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Under Further Review – March 29, 2019 – 

The Mighty Quinn – The long awaited and much anticipated arrival of Quinn Hughes certainly lived up to the hype. He showed no signs of jitters in his debut which should have been expected since Hughes has already been on the big stage at last year’s World Hockey Championships, this year’s World Juniors and the NCAA playoffs with Michigan. He hits the trifecta with quick feet, quick hands and a quick mind. His skating is superb and as I mentioned in an earlier blog, he uses his edges better than any player in recent memory. Evidence of his creative play was immediate. Everyone saw the slick back-hand saucer pass from behind his own net up the boards on a breakout and the cheeky play off the back of the net that led to a goal by Brock Boeser. Watching Hughes, Pettersson and Boeser toy with the Kings during the 3-on-3 overtime was something to behold and a precursor of things to come.

The Canucks fan base can now salivate at the prospects for a young core that also includes Thatcher Demko and Bo Horvat and potentially several others. However, before anyone gets too carried away you still have to look at the gap between the Canucks and the NHL’s top teams. As the roster building continues, the Canucks have to become a much harder team to play against. They still have all kinds of problems protecting the front of their own net and until they develop more grit and resistance, they will not take the next step.  You need to look no further than last year’s playoffs when Tom Wilson and Ryan Reaves played huge roles in the road to the Cup final.

The first order of business in the off-season has to be finding more role players who can provide secondary scoring and help protect the Canucks young core. It would be even better if the Canucks could acquire a tough left-winger to install on the top line next to Pettersson and be available for instant retribution. When Chris Kreider gave Pettersson the forearm shiver in the recent game against the Rangers, the Canucks could not answer back. Improving the Canucks overall team toughness has to be priority number one, otherwise keeping Pettersson and Hughes upright may be just a pipe dream. As the roster is currently constructed, the Canucks will continue to be manhandled by the league’s top teams.

I have chronicled how Benning has failed miserably to bring in the foot soldiers you need to fill out a roster. The character guys, preferably with size, who help you win. Brian Burke recently said that he hated the 1999 Canucks team and at the season-ending team party, he stood up and said “enjoy yourselves tonight boys because a lot of you won’t be back next season.”  I liken the Canucks current roster to that 99’ team. They need to exorcize the roster in the same way.  For every Peter Schaefer, there’s a Ryan Spooner. Back up the truck and start moving them out. Louie Ericsson.  Bye Bye. Nikolay Goldobin.  Try the KHL kid!  Go down the list and send them packing. Find some secondary players with jam who will step up and protect the kids.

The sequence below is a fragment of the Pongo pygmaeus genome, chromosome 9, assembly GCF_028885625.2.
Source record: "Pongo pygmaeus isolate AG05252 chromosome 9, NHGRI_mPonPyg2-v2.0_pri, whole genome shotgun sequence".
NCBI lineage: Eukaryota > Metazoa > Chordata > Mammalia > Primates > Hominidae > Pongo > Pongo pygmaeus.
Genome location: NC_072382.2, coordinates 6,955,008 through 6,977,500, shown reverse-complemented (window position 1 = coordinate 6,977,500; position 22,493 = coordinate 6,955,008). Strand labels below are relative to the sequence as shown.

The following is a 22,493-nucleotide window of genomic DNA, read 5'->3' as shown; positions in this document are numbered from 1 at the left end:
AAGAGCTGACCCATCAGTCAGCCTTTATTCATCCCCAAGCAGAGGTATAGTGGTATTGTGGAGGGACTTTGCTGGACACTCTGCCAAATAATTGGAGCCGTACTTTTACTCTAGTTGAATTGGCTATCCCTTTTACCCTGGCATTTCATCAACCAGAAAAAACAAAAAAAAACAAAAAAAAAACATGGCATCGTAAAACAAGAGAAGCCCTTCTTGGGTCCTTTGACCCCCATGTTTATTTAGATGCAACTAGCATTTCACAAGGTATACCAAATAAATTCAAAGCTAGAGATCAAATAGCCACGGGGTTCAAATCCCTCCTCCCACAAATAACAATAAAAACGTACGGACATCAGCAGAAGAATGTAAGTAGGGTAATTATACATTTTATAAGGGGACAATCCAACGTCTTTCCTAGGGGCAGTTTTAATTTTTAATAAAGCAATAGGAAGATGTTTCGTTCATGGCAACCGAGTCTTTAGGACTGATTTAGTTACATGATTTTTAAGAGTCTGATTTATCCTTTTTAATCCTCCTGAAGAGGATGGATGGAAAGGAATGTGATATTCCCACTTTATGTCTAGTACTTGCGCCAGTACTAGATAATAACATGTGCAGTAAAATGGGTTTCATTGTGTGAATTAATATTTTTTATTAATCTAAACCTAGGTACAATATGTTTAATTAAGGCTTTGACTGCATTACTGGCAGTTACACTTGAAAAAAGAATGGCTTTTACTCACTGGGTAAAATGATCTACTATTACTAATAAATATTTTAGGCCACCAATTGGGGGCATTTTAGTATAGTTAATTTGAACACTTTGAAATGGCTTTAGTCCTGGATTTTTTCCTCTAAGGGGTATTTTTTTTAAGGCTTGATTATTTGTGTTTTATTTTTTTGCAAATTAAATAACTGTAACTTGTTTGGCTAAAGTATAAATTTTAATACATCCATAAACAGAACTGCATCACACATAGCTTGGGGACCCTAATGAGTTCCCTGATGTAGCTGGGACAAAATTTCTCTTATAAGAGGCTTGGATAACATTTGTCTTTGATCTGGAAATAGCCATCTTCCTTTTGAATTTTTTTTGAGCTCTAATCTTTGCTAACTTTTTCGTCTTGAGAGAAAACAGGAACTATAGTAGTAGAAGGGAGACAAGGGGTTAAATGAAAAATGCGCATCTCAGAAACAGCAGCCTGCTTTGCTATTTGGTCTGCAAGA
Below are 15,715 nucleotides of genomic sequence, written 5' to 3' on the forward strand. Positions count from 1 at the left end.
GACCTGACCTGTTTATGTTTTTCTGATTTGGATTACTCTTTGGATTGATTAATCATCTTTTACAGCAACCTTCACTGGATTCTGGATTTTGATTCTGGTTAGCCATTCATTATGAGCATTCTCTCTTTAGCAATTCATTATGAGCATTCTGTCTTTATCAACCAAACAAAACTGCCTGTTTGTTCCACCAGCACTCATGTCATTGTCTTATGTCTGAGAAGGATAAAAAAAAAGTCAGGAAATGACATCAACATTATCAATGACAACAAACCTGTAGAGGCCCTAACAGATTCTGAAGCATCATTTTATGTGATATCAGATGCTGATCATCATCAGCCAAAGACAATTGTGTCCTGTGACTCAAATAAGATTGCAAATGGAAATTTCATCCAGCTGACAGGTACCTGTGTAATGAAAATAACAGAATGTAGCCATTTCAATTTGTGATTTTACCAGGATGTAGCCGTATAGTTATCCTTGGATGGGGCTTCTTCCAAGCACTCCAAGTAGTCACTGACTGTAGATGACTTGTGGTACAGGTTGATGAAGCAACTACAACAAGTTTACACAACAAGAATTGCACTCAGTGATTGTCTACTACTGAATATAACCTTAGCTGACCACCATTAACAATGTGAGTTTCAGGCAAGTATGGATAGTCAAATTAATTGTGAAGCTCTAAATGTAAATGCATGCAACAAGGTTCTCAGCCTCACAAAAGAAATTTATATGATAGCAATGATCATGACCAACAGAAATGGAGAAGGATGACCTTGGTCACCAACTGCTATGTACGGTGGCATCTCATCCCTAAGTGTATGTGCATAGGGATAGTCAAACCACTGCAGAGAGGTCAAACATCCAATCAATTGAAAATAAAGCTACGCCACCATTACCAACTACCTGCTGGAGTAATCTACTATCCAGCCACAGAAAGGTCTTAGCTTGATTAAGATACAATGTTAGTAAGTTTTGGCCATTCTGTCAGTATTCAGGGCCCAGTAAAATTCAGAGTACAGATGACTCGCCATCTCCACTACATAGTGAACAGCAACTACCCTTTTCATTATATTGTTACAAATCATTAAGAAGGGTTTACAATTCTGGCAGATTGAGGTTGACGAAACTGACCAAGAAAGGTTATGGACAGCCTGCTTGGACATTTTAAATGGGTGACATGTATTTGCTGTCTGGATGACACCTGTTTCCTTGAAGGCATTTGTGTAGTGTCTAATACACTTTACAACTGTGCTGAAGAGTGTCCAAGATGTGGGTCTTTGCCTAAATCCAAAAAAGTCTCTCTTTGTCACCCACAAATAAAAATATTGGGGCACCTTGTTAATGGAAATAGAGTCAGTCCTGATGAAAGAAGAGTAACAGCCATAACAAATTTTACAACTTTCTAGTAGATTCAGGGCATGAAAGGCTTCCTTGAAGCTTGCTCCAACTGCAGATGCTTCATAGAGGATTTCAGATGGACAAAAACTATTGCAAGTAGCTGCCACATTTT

NHL Briefs –

  • The Bruins just signed Zdeno Chara to a new contract for next year when he will be 42. I suspect he is hoping to become the first player in NHL history to play in rubber boots. Chara certainly has a job waiting when he retires. He’s a shoo-in for Lurch in a remake of the Adams Family.
  • The Buffalo Sabres season has certainly gone off the rails. They have the worst record in the league since November 29 with only 14 wins in their past 51 games. They have lost 11 of their last 12 and will miss the playoffs for the eighth straight year. The first thing Jason Botterill should do in the off-season is move out Sam Reinhart before his stock falls further. Phil Housley has lost the room so a coaching change is likely as well.
  • Just a hunch but could Joel Quenneville be re-united with his old buddy Dale Tallon to Florida and take over as coach of the Panthers next season? It would help if Artemi Panarin followed Coach Q to Florida and signed as a UFA on July 1. Panarin reportedly had a good relationship with Quenneville in Chicago.
  • Craig Button just released his latest NHL Draft rankings and I was surprised that Alex Newhook had dropped to 27th in the first round. Sportsnet’s Sam Cosentino has him rated 12th. I had a chance to watch Newhook this week in the 7th game of the BCHL playoff series between the Victoria Grizzlies and Powell River. Newhook is from Newfoundland and came all the way across the country to play junior hockey which tells you a ton about the kid. He’s not especially big but is a dynamic offensive player. He led the league in scoring this season and should have a long NHL career. Newhook is off to Boston College next season where his sister also has a scholarship.

 More Melnyk Madness – Here are some of the signs and symptoms of narcissistic personality disorder: